So what would they hope to gain by this? That over time, the fans in the stands, as their beer and hot dogs run out, will begin to look at the field rather than at Miley on the screen, and will begin to realize that the game has been gummed up by the Yankees, and the Rays are simply trying to make the game better.

And that is where Ted Cruz comes in. Ted Cruz can't "win" by his actions, any more than the Rays can "win" against the alt-universe-Yankees by refusing to be beaned or sucker-punched. But playing "by the rules," which is what McConnell, Boehner, McCain, et al keep trying to do, isn't getting us anywhere, because the opposition refuses to play by the rules, and doesn't want to negotiate but rather wants to destroy us. Only civil disobedience within the government is going to get the attention of the American people, because it is only the American people who can stop the left from breaking the political rules for the sake of destroying the right. That is why forcing the cloture vote last week was a shrewd political move, just as the faux filibuster last summer was, just as Rand Paul's Pollyanna-lawsuit against Obama is. Like Henry David Thoreau refusing to pay his taxes, like Rosa Parks refusing to sit at the back of the bus, Ted Cruz is refusing to pay for the left to make us sit at the back of the American bus. As of this moment, that is a very good start to the required American Reformation.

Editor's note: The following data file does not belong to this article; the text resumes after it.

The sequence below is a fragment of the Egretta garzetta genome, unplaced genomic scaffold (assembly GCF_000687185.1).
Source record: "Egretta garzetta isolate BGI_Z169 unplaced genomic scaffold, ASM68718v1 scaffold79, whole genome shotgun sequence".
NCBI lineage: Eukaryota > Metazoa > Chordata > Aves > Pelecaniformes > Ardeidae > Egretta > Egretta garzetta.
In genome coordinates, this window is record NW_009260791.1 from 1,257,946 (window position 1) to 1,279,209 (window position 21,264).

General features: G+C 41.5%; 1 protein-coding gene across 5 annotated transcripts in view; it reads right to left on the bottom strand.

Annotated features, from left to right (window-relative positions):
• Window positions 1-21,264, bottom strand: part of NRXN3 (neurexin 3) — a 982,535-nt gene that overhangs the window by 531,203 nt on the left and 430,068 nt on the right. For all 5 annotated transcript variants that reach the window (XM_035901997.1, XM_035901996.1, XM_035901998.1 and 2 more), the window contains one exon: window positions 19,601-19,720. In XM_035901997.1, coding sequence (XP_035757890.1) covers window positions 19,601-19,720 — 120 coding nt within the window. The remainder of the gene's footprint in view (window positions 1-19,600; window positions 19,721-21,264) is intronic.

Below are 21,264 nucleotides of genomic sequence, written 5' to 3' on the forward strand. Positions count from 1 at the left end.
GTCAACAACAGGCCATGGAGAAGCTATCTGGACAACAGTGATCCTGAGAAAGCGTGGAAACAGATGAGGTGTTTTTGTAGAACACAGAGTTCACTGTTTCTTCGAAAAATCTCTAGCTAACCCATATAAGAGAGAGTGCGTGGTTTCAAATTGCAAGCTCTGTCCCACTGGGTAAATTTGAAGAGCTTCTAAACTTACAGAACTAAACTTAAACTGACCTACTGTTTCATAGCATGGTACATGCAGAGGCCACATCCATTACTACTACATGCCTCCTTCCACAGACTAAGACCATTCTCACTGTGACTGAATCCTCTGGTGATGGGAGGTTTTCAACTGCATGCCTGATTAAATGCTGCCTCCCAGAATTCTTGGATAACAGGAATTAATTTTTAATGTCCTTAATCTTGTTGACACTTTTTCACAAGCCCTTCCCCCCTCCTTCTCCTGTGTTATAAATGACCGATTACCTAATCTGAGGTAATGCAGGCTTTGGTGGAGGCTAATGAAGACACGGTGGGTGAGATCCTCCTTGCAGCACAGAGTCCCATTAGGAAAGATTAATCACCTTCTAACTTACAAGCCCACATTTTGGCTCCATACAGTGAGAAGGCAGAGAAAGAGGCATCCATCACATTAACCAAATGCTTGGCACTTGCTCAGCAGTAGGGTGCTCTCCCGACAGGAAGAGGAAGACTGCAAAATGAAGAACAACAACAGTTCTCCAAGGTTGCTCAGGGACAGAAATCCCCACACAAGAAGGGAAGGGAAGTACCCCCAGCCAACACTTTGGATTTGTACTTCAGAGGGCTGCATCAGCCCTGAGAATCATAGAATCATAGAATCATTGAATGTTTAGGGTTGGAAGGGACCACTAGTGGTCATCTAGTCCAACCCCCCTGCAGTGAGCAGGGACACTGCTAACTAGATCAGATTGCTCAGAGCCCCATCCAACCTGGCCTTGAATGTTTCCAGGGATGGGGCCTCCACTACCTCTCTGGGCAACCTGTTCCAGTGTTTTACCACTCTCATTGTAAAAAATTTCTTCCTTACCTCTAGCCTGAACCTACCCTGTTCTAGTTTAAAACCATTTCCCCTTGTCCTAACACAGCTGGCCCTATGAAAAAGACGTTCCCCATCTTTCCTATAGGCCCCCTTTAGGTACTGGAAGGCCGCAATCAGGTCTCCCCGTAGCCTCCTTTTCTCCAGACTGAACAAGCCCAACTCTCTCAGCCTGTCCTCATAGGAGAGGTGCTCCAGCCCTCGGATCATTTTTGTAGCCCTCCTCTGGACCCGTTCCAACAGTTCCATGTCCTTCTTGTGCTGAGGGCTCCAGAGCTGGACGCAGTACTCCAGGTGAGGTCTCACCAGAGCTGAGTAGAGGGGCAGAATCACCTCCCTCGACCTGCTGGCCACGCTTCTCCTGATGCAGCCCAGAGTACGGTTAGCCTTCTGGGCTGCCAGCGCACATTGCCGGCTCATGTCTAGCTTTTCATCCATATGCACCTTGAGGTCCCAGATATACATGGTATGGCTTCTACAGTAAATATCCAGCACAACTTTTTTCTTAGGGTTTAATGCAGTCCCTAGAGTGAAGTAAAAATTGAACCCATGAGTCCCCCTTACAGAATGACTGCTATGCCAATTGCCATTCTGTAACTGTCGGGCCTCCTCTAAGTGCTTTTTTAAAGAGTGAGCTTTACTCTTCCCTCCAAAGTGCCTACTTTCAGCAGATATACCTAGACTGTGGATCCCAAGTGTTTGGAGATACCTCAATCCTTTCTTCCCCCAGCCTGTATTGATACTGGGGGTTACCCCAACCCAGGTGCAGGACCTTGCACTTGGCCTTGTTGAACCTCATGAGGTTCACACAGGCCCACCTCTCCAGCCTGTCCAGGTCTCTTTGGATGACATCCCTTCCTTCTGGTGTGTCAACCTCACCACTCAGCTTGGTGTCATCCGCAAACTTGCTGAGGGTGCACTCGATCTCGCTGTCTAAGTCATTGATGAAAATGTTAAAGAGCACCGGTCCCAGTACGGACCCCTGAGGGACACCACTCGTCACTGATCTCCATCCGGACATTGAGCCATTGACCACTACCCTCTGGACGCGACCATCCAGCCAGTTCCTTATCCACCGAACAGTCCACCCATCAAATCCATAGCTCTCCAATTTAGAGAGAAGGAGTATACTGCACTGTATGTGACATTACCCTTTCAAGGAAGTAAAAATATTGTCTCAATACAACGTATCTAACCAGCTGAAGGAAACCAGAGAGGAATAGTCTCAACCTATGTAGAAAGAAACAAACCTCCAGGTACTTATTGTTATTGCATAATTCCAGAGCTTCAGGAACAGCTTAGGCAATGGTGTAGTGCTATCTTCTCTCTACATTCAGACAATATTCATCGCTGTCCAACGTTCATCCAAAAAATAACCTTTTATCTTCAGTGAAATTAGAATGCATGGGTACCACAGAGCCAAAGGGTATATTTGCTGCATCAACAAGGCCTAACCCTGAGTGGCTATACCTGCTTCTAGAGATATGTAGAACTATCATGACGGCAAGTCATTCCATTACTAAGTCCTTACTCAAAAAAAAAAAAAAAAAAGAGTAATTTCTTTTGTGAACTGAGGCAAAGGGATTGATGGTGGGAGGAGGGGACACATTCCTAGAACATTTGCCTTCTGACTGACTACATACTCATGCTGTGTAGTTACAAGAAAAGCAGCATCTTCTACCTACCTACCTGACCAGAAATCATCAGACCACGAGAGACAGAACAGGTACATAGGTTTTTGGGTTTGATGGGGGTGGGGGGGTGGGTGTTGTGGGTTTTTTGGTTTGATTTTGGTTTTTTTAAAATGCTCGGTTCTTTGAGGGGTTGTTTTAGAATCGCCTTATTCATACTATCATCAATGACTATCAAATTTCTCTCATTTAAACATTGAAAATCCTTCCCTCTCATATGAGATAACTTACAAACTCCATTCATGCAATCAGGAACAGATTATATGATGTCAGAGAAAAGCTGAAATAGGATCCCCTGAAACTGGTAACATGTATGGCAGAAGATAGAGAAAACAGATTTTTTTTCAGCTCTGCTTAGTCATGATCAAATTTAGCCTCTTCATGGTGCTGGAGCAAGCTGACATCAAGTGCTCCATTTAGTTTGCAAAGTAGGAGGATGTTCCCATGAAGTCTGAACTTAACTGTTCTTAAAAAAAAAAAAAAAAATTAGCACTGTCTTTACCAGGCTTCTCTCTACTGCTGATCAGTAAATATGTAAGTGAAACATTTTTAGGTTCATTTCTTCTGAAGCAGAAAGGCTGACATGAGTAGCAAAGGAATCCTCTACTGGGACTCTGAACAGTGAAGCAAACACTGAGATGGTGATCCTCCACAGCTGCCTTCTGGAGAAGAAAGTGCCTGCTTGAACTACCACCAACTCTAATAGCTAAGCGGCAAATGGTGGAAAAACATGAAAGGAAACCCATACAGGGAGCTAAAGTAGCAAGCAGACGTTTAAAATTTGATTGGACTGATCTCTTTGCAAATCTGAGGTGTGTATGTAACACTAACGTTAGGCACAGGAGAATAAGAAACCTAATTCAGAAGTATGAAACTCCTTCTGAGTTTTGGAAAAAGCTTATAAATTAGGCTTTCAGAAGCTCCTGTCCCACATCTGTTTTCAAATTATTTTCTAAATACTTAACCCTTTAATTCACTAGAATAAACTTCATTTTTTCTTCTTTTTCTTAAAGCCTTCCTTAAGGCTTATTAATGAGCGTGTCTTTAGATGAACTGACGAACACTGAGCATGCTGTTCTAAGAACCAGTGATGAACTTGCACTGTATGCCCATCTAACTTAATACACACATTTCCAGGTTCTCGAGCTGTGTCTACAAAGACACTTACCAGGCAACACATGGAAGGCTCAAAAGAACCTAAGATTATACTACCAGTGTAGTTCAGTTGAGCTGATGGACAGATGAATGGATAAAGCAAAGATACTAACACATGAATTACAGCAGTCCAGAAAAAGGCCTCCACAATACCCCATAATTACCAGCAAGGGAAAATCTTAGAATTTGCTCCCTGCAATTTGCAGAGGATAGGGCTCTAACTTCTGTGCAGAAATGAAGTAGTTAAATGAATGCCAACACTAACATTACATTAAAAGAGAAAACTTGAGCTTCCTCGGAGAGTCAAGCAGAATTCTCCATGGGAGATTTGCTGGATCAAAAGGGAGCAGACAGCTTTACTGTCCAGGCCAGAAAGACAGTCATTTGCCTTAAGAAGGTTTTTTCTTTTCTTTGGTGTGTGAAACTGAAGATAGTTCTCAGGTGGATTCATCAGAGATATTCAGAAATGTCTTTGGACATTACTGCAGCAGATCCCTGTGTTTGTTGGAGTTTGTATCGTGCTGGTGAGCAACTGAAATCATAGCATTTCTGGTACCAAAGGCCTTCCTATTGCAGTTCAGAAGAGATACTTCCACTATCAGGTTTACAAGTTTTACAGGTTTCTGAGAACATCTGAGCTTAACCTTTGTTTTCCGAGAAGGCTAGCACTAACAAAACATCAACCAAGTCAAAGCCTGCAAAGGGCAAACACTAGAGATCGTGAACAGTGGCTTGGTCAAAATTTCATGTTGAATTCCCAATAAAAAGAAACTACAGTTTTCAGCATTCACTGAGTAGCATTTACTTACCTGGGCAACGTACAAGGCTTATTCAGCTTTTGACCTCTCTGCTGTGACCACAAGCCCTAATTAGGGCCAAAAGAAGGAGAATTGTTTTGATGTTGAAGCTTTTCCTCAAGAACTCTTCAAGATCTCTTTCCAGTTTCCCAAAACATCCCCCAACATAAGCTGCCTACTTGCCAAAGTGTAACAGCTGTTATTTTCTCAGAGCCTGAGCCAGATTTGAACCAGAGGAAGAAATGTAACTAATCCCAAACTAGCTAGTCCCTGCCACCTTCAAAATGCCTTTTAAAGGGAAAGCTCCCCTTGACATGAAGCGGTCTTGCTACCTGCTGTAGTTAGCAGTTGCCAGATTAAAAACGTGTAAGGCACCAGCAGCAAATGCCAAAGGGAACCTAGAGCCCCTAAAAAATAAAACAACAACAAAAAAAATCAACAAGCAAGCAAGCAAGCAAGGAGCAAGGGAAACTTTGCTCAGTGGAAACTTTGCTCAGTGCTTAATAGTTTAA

38 posted on 02/16/2014 6:27:48 AM PST by chajin ("There is no other name under heaven given among people by which we must be saved." Acts 4:12)
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To: cripplecreek

Does Michigan have a surplus and does Rick Snider plan to give it back to the citizen of Michigan?


39 posted on 02/16/2014 6:28:29 AM PST by Kaslin (He needed the ignorant to reelect him, and he got them. Now we all have to pay the consequenses)
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To: Sherman Logan